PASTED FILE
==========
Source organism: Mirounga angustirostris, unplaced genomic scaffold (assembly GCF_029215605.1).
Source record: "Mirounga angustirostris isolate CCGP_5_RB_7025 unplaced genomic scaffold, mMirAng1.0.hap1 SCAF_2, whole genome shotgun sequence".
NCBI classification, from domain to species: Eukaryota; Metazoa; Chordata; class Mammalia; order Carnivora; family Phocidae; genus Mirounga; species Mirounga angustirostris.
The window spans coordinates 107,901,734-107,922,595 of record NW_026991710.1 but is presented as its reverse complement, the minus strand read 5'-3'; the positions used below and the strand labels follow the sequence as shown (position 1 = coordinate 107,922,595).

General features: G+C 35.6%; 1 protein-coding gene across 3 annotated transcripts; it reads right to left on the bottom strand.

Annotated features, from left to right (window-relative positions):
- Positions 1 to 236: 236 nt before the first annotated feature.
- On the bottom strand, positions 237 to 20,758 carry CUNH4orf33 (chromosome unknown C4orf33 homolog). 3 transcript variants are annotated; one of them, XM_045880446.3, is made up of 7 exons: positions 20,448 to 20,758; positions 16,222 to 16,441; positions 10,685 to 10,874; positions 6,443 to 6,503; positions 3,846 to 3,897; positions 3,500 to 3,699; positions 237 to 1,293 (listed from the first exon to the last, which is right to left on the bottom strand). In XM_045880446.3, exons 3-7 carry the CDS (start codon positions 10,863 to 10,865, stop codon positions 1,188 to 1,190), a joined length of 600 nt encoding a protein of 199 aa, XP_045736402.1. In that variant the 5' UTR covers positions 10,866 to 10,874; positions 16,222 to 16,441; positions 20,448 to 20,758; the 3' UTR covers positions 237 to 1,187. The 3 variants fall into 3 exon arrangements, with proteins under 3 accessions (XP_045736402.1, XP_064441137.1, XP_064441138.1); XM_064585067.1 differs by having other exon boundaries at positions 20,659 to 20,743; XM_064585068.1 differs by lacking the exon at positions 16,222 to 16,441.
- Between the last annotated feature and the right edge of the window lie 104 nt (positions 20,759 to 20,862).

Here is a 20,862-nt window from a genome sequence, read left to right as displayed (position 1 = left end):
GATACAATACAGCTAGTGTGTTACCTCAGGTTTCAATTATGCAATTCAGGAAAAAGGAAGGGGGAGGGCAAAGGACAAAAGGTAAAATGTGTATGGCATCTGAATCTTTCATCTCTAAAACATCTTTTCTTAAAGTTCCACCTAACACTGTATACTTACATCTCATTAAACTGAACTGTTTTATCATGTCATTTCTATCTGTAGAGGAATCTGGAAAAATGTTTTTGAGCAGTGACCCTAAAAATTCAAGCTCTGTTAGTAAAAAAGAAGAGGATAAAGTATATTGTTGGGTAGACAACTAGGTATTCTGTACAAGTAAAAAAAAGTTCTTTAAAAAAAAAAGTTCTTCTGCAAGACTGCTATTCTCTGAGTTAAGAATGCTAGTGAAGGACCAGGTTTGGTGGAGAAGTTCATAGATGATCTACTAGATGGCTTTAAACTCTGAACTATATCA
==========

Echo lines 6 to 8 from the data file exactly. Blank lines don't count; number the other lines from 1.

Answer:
Annotated features, from left to right (window-relative positions):
- Positions 1 to 236: 236 nt before the first annotated feature.
- On the bottom strand, positions 237 to 20,758 carry CUNH4orf33 (chromosome unknown C4orf33 homolog). 3 transcript variants are annotated; one of them, XM_045880446.3, is made up of 7 exons: positions 20,448 to 20,758; positions 16,222 to 16,441; positions 10,685 to 10,874; positions 6,443 to 6,503; positions 3,846 to 3,897; positions 3,500 to 3,699; positions 237 to 1,293 (listed from the first exon to the last, which is right to left on the bottom strand). In XM_045880446.3, exons 3-7 carry the CDS (start codon positions 10,863 to 10,865, stop codon positions 1,188 to 1,190), a joined length of 600 nt encoding a protein of 199 aa, XP_045736402.1. In that variant the 5' UTR covers positions 10,866 to 10,874; positions 16,222 to 16,441; positions 20,448 to 20,758; the 3' UTR covers positions 237 to 1,187. The 3 variants fall into 3 exon arrangements, with proteins under 3 accessions (XP_045736402.1, XP_064441137.1, XP_064441138.1); XM_064585067.1 differs by having other exon boundaries at positions 20,659 to 20,743; XM_064585068.1 differs by lacking the exon at positions 16,222 to 16,441.